Avoid forking out on costly repairs 17 June 2021

Every forklift requires care from both a safety and operational perspective, but failing to make the right calls can prove expensive

A forklift truck is a major capital investment, which is why keeping an eye on its condition, particularly the mast and lifting chains, can help avoid unexpected repair bills.

Regular servicing is of course necessary. The process usually starts with a thorough visual inspection set against a predetermined schedule specific to the forklift. Many areas of the truck will receive lubrication, with or without minor adjustments, according to the service checklist. This list will typically include replacing filters and fluids, along with the inspection (depending on operating hours) of systems such as the mast, lifting chains, steering, brakes, controls, wheels, hydraulics and load handling attachments. Where necessary, the service engineer will perform functionality tests and diagnostic checks. It is then possible to plan and perform any subsequent remedial work in conjunction with the customer.

To help minimise any potential remedial work required at the annual service, operators can undertake a number of best-practise housekeeping measures.

“All operators should check their lift truck in accordance with the operator’s handbook and document any findings,” says Jon Divers, customer services director at forklift manufacturer Jungheinrich (pictured, right). “Any defects identified that could affect safe operation must be reported to a supervisor. It is also good practice to maintain a high level of cleanliness. Minimising the potential for dust and dirt to penetrate electrical components can prolong their operating life. In addition, avoid leaving shrink wrap on the facility floor, as it often leads to a very expensive repair if allowed to enter the forklift.”

When it comes to the mast/lift assembly, Divers says the OEM is the best option for checks and maintenance (and this one has nationwide service support).

“The lifting operation of the truck, along with its associated components, is an important feature that requires regular maintenance in accordance with manufacturer guidelines,” he states. “Jungheinrich uses specific tools when inspecting the lifting components, such as a lift chain wear gauge, which measures the percentage of stretch over a given area. If the stretch exceeds 2%, chain replacement is advisable. We also use gauges that measure fork wear and signs of overloading.”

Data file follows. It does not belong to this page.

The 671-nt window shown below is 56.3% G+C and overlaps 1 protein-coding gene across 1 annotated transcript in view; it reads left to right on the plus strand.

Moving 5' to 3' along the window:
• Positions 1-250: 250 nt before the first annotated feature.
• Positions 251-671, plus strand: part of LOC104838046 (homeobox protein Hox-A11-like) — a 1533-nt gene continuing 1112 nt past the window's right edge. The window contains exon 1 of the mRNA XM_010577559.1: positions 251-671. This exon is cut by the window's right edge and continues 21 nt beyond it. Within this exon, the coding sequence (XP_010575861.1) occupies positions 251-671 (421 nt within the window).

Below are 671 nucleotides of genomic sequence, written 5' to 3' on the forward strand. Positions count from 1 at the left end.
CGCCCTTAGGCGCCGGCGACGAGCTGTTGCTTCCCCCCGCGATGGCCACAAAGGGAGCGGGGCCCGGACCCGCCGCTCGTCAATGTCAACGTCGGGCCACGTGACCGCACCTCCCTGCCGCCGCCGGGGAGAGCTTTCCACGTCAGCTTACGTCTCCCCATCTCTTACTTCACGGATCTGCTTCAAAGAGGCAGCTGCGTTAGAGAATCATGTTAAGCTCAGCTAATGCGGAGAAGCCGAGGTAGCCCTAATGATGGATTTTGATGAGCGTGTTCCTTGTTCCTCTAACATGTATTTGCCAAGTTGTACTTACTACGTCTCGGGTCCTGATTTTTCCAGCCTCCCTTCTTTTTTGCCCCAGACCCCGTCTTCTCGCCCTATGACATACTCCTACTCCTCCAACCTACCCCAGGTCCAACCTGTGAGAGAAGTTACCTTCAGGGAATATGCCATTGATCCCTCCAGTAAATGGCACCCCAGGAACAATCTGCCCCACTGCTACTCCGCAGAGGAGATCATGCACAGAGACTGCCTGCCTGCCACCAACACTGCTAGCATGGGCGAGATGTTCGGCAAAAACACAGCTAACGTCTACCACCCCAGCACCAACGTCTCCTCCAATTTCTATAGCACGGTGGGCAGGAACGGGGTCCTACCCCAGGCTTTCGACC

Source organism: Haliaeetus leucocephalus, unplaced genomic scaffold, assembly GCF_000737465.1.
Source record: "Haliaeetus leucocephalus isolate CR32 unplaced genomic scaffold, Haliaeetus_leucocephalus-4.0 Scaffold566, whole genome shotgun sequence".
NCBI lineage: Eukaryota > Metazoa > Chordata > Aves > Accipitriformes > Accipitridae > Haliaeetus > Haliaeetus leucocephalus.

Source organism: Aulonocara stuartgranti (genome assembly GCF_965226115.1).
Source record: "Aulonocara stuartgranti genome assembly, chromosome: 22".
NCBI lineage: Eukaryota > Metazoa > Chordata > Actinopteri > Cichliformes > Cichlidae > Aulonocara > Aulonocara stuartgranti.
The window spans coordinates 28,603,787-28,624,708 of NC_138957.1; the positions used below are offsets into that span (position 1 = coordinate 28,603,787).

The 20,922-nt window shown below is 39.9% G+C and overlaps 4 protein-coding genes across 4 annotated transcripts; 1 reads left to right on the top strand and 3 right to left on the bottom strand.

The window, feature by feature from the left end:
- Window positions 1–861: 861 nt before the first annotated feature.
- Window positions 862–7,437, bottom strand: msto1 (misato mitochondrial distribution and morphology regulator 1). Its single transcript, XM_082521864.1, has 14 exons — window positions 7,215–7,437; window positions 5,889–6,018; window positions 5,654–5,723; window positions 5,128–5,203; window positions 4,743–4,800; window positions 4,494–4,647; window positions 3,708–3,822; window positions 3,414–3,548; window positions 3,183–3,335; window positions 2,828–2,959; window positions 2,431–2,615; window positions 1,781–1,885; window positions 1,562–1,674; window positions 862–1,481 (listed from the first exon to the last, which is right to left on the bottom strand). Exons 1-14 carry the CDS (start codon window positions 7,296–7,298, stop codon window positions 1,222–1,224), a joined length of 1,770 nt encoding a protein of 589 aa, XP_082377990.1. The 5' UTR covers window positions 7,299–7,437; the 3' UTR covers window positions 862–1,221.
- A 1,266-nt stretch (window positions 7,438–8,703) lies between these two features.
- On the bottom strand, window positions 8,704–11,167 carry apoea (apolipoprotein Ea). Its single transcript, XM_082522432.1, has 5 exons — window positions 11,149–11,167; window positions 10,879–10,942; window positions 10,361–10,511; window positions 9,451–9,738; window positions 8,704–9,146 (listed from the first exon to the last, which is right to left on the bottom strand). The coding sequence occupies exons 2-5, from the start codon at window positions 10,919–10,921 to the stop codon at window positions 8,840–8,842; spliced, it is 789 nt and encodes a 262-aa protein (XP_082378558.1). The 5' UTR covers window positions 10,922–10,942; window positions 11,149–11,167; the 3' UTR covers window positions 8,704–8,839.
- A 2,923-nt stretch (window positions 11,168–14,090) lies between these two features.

Beyond the price tag, total cost of ownership (TCO) should be a major factor in any forklift purchase decision. As maintenance is a big part of TCO, the choice of forklift fuel/energy is therefore important.

“It is true to say that an electric forklift embraces a higher initial outlay than diesel or gas counterparts, however, it benefits from lower maintenance costs, as there are fewer moving parts and hence less service items involved,” explains Divers.

“When investing in a forklift truck, the purchase price is often the decisive factor,” says Sabine Barde, head of corporate communications at forklift OEM Clark Europe. “However, anyone looking solely at a supposedly favourable purchase price without taking into account the costs incurred during use is ill-advised. This is because the costs for consumables, wear parts, maintenance and disposal can turn into a cost trap over the forklift’s service life.”


Barde is keen to point out the importance of the operator manual. She says: “The operator should read the forklift manual carefully, as it includes a specific section on daily and pre-maintenance checks, thus allowing preventive measures that might avoid faster wear or damage to components. A daily inspection task for the driver also includes checking the battery. Lead-acid batteries, in particular, lose life without correctly monitoring the battery fluid level. However, new technologies like lithium batteries do not require daily checks.”